But let us return, in the meantime, to the events which took place after the flight of the rebels before-mentioned. While the matters which have been mentioned above were going on here and there in the western parts, and the king was still in the said city of Exeter, Henry, earl of Richmond, being unaware of these disturbances, had set sail with certain ships, and arrived with his adherents from Brittany, at the mouth of Plymouth harbour, where he came to anchor, in order to ascertain the real state of affairs. On news being at last brought him of the events which had happened, the death of the duke of Buckingham, and the flight of his own supporters, he at once hoisted sail, and again put to sea.

After these events, the king gradually lessened his army, and dismissing those who had been summoned from the northern borders to take part in the expedition, came to London, having triumphed over his enemies without fighting a battle, but at an expense not less than if the two armies had fought hand to hand. Thus was commenced the waste, in a short time, of those most ample treasures which king Edward supposed he should leave behind him for a quite different purpose. The distrubances last described were prolonged from the middle of October till nearly the end of November, at which time the king, as already stated, returned to London, in the first year of his reign, and in that of the Incarnation of our Lord, 1483.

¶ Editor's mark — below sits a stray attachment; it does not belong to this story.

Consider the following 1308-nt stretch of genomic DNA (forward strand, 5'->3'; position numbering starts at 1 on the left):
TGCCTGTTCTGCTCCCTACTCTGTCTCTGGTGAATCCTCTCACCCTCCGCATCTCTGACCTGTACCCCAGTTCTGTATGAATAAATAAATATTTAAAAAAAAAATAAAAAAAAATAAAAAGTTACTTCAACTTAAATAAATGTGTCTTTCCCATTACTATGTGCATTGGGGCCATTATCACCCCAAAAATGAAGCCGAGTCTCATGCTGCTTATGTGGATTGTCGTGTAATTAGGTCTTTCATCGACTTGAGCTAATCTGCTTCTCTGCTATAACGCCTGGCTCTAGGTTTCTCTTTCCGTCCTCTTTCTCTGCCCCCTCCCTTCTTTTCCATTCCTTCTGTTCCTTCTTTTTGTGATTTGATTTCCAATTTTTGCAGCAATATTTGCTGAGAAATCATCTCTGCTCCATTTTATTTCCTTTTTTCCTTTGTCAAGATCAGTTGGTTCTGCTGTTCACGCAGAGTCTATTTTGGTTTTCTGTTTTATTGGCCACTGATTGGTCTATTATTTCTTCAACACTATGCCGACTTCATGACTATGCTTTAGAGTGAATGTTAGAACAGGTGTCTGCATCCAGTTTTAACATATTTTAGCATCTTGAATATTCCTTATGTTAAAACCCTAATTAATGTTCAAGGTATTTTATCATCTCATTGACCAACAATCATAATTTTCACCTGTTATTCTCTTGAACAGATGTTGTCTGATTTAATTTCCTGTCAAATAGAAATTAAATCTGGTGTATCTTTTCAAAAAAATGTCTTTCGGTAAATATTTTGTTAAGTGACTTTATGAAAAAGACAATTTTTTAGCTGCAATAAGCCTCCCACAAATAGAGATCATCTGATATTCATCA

I shall pass by the pompous celebration of the feast of the Nativity, and come to Parliament, which began to sit about the twenty-second day of January. At this sitting, Parliament confirmed the title, by which the king had in the preceding summer, ascended the throne; and although that Lay Court found itself [at first] unable to give a definition of his rights, when the question of the marriage (2) was discussed, still, in consequence of the fears entertained of the most persevering [of his adversaries], it presumed to do so, and did so: while at the same time attainders were made of so many lords and men of high rank, besides peers and commoners, as well as three bishops, that we do not read of the like being issued by the Triumvirate even of Octavianus, Antony, and Lepidus. What immense estates and patrimonies were collected into this king’s treasury in consequence of this measure! all of which he distributed among his northern adherents, whom he planted in every spot throughout his dominions, to the disgrace and lasting and loudly expressed sorrow of all the people of the south, who daily longed more and more for the hoped-for return of their ancient leaders, rather than the present tyranny of these people.